The assessment methodology proposed here is based on the apparent gonad maturation degree, the presence or absence of gametes in the gonad and their characteristics regarding sperm movement and oocyte ability to round out after their contact with seawater. In addition, their fertilization and additional normal development to the D-stage were assessed. All these parameters are of minor technical complexity compared with other methodologies, including histological (Massapina et al. 1999, Lango-Reynoso et al. 2000, Chavez-Villalba et al. 2002, Dridi et al. 2007, Enriquez-Diaz et al. 2009) biochemical (Lubet 1959, Massapina et al. 1999, Dridi et al. 2007), and magnetic resonance imaging (Toussaint et al. 2005, Davenel et al. 2006). Moreover, the evaluation methodology does not impede the comparison of both gonad developmental degree and presence of gametes with their final quality assessment by in vitro fertilization and their subsequent obtaining of normal larvae in vitro.

The results achieved supported the possibility of assessing or anticipating the availability of either gametes or embryos for other types of studies, in which the relevant objective is not gametogenic evolution, but the actual gamete availability. In this sense, results indicated that oysters from commercial cultures are an alternative to performing either laboratory studies or assays, but only for a few months--from July to October--as we proved after using C. gigas zygotes obtained by in vitro fertilization in cell electrofusion assays for obtaining tetraploid oysters (Cardona-Costa et al., 2010). These results and methodologies could be of interest to laboratories that do not have suitable facilities or insufficient quality seawater available for conditioning and maintaining C. gigas (Utting & Millican 1997, Chavez-Villalba et al. 2002), although the cryopreservation of gametes is still indispensable if gamete availability is required year-round.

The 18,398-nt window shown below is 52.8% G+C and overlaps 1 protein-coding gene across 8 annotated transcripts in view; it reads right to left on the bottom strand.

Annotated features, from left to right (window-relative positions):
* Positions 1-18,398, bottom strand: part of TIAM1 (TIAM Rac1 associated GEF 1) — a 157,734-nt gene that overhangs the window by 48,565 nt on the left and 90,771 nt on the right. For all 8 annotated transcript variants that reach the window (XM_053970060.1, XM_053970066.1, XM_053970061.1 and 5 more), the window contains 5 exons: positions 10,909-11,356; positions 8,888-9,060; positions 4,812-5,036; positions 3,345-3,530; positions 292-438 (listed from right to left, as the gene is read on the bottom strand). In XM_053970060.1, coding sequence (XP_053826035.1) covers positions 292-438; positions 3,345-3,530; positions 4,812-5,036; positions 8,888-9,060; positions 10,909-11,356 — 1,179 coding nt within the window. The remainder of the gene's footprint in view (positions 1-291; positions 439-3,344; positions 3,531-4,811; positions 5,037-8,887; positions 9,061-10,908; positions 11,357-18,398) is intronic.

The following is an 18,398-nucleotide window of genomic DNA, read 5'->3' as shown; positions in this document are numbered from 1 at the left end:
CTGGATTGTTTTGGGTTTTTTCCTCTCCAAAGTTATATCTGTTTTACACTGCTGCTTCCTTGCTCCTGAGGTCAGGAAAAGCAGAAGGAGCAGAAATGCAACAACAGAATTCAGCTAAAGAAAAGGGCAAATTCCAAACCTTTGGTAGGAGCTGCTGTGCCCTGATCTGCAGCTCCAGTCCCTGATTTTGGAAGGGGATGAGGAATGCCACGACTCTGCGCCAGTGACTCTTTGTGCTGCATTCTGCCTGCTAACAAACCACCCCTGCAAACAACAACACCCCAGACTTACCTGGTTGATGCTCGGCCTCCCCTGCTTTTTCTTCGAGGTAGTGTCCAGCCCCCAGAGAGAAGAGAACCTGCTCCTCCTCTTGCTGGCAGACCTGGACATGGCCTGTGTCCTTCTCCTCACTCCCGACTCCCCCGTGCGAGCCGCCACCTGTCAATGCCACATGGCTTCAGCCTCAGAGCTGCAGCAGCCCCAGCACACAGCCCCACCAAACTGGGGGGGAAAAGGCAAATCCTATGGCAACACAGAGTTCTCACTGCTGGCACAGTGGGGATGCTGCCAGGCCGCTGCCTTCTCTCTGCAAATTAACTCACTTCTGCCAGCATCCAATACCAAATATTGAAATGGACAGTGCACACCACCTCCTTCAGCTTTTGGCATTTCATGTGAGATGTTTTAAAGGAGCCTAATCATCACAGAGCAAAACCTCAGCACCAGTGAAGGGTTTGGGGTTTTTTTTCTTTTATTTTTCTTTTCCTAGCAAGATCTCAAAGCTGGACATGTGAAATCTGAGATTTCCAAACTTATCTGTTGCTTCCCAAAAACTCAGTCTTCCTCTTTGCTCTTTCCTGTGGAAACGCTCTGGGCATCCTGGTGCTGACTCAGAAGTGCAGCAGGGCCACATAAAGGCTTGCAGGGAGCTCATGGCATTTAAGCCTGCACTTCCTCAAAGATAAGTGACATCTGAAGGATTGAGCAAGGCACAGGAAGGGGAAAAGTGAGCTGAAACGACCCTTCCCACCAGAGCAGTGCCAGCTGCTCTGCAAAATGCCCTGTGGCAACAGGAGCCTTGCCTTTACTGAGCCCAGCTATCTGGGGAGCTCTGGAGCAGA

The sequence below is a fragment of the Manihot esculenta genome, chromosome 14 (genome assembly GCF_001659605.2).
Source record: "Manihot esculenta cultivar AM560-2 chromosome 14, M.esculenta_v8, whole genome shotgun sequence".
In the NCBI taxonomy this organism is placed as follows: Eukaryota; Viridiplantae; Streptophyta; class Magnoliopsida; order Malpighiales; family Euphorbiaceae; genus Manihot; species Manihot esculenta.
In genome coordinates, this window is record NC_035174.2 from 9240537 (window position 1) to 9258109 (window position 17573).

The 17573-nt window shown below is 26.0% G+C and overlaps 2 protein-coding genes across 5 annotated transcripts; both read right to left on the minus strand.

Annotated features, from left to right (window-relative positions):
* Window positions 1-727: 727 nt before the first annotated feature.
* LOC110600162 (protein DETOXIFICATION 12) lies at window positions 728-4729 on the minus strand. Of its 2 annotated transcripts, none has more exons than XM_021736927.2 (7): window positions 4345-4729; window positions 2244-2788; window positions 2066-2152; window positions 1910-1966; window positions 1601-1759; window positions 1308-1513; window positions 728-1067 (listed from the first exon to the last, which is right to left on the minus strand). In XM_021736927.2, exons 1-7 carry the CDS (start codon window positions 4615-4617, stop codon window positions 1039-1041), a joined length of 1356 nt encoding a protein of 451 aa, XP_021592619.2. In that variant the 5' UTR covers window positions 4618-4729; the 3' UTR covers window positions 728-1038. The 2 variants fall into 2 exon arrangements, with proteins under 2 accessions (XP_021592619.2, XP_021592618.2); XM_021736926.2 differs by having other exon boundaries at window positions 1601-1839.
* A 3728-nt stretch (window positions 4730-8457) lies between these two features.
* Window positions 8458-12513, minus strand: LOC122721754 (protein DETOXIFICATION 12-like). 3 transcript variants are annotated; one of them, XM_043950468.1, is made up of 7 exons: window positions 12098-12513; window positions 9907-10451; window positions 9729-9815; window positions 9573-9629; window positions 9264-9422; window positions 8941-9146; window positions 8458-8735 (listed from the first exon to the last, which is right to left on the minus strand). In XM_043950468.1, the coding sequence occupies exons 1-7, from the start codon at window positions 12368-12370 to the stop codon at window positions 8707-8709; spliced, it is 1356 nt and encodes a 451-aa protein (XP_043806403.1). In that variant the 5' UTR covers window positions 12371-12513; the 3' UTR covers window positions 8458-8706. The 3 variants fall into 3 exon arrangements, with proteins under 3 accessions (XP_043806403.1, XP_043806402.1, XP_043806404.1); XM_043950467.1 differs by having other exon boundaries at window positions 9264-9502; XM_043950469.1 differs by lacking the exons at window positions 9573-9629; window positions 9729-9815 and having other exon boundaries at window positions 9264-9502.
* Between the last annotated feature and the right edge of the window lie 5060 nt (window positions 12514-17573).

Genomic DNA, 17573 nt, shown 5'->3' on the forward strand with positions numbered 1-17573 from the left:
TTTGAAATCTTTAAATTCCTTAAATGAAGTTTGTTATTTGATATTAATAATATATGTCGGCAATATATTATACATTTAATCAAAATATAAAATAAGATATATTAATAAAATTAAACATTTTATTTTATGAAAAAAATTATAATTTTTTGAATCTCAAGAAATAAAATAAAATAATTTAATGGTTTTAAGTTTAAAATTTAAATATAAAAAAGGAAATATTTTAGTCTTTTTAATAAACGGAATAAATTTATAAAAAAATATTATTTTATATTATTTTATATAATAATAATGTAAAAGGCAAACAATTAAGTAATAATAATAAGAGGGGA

ACKNOWLEDGMENTS

We thank ACUIMA S.L. for supplying all oysters used in this work. We also thank Javier Rubio Rubio for his valuable technical support and Neil Macowan for improving the English of this manuscript.

LITERATURE CITED

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JOSE CARDONA-COSTA, (1,2) FERNANDO GARCIA-XIMENEZ (2) AND FRANCISCO J. ESPINOS (1) *

(1) Aquaculture and Environmental Research Group (ACUMA), Universidad Politecnica de Valencia, Camino de Vera 14, 46022 Valencia, Spain; (2) Laboratory of Animal Reproduction and Biotechnology (LARB-UPV), Universidad Politecnica de Valencia, Camino de Vera 14, 46022 Valencia, Spain

* Corresponding author. E-mail: fespinos@dca.upv.es
TABLE 1A.
Effect of annual period on the percentage of recognized males
and females from all specimens assessed.

No. of                             Annual Period
Total
Specimens   Jan-Feb   Mar-Apr    May-Jun   Jul-Aug   Sep-Oct   Nov-Dec

Males       1%  (a)   14% (bc)   43% (d)   62% (c)   17% (c)   7% (b)
            1/127     20/146     61/141    68/110    44/254    8/109

Females     0% (a)    12% (b)    13% (b)   32% (c)   6% (b)    0% (a)
            0/127     17/146     18/141    35/110    16/254    0/109

Between columns, data with different letters differ statistically
(P < 0.05).

TABLE 1B.
Effect of annual period on the percentage of males and females
that showed maximum "apparent gonad maturation degree" from the
total number of either recognized males or females, respectively.

                                         Annual Period

                                Jan-Feb    Mar-Apr    May-Jun

No. of fully mature males       0% (abc)   35% (ab)   43% (a)
  (D + TD) from total males     0/1        7/20       26/61
No. of fully mature female      --         47% (a)    50% (a)
  (D + TD) from total females   0/0        8/17       9/18

                                         Annual Period

                                Jul-Aug   Sep-Oct   Nov-Dec